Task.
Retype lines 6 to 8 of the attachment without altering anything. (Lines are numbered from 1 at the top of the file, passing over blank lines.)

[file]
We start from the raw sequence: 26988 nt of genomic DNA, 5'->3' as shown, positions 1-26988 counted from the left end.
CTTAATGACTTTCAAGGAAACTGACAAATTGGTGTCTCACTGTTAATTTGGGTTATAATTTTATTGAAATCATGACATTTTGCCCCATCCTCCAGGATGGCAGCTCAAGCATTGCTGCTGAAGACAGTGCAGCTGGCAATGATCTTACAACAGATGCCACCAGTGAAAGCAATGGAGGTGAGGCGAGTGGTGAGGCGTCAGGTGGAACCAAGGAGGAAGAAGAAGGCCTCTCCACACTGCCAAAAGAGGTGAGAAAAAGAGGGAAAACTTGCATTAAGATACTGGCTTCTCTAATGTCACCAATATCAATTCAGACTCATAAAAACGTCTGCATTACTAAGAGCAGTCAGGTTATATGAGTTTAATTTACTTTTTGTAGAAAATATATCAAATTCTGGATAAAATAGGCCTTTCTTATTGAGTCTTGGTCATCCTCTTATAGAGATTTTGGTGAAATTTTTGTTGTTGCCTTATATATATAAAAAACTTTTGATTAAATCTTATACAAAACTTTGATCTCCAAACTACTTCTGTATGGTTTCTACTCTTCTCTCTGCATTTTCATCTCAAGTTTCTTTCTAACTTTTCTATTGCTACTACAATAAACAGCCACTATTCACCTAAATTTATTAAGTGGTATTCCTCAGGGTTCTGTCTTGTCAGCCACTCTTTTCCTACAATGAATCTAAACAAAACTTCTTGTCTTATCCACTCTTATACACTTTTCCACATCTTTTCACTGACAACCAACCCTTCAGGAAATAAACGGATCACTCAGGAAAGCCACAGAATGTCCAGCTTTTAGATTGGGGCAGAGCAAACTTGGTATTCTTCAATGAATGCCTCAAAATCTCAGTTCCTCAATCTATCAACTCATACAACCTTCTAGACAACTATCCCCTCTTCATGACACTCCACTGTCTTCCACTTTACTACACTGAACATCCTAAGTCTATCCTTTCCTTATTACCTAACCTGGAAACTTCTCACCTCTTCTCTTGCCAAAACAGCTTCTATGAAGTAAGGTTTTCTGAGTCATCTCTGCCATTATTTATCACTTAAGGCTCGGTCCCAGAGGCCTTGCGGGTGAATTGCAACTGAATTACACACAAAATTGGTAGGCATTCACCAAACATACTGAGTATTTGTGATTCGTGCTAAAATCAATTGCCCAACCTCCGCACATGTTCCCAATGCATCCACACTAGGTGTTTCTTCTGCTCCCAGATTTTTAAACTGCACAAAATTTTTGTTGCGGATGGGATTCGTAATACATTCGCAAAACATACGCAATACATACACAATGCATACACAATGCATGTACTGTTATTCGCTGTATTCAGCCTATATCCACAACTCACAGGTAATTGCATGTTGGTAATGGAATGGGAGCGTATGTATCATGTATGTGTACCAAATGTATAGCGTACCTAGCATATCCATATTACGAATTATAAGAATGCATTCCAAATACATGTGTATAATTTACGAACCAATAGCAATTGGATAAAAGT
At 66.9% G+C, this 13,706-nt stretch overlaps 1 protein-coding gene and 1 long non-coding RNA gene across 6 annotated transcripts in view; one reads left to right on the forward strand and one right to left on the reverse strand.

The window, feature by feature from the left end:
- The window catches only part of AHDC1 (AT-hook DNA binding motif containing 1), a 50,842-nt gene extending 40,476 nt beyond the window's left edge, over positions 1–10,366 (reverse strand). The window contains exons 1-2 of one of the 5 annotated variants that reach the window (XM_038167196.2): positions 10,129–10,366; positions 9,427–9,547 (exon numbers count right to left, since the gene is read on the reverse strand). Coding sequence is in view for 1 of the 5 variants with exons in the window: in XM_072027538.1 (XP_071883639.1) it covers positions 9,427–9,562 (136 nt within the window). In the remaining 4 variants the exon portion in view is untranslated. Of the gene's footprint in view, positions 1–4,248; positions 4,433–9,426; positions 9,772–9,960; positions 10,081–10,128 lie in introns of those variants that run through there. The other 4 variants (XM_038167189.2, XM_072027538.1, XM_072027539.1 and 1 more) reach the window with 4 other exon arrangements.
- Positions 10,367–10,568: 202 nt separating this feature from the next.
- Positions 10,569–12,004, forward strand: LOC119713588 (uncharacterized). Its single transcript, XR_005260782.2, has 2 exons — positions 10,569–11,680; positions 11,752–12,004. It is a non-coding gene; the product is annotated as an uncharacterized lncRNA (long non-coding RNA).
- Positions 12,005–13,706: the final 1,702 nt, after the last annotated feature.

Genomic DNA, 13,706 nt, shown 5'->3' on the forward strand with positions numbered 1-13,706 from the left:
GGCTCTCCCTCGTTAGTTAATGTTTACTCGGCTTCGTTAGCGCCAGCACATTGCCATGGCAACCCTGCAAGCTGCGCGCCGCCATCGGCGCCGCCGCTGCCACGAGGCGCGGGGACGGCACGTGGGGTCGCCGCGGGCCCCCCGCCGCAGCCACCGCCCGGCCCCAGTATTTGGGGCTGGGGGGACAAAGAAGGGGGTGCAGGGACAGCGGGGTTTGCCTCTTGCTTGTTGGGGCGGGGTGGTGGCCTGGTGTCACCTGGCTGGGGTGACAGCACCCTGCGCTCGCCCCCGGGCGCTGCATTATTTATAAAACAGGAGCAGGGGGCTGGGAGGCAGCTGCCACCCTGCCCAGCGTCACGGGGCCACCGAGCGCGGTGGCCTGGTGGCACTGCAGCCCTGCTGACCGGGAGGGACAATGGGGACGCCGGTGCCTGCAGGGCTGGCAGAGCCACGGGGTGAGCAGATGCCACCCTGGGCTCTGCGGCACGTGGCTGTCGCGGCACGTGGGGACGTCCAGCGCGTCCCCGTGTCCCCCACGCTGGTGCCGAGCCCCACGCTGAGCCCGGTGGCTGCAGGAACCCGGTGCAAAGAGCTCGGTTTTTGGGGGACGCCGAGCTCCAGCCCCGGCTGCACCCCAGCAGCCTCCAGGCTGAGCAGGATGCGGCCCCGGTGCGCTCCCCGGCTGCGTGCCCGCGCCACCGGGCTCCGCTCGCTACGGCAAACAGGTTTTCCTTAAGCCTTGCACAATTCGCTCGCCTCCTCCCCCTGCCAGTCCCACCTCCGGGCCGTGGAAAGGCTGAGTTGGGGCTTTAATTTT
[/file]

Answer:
- Positions 10,367–10,568: 202 nt separating this feature from the next.
- Positions 10,569–12,004, forward strand: LOC119713588 (uncharacterized). Its single transcript, XR_005260782.2, has 2 exons — positions 10,569–11,680; positions 11,752–12,004. It is a non-coding gene; the product is annotated as an uncharacterized lncRNA (long non-coding RNA).
- Positions 12,005–13,706: the final 1,702 nt, after the last annotated feature.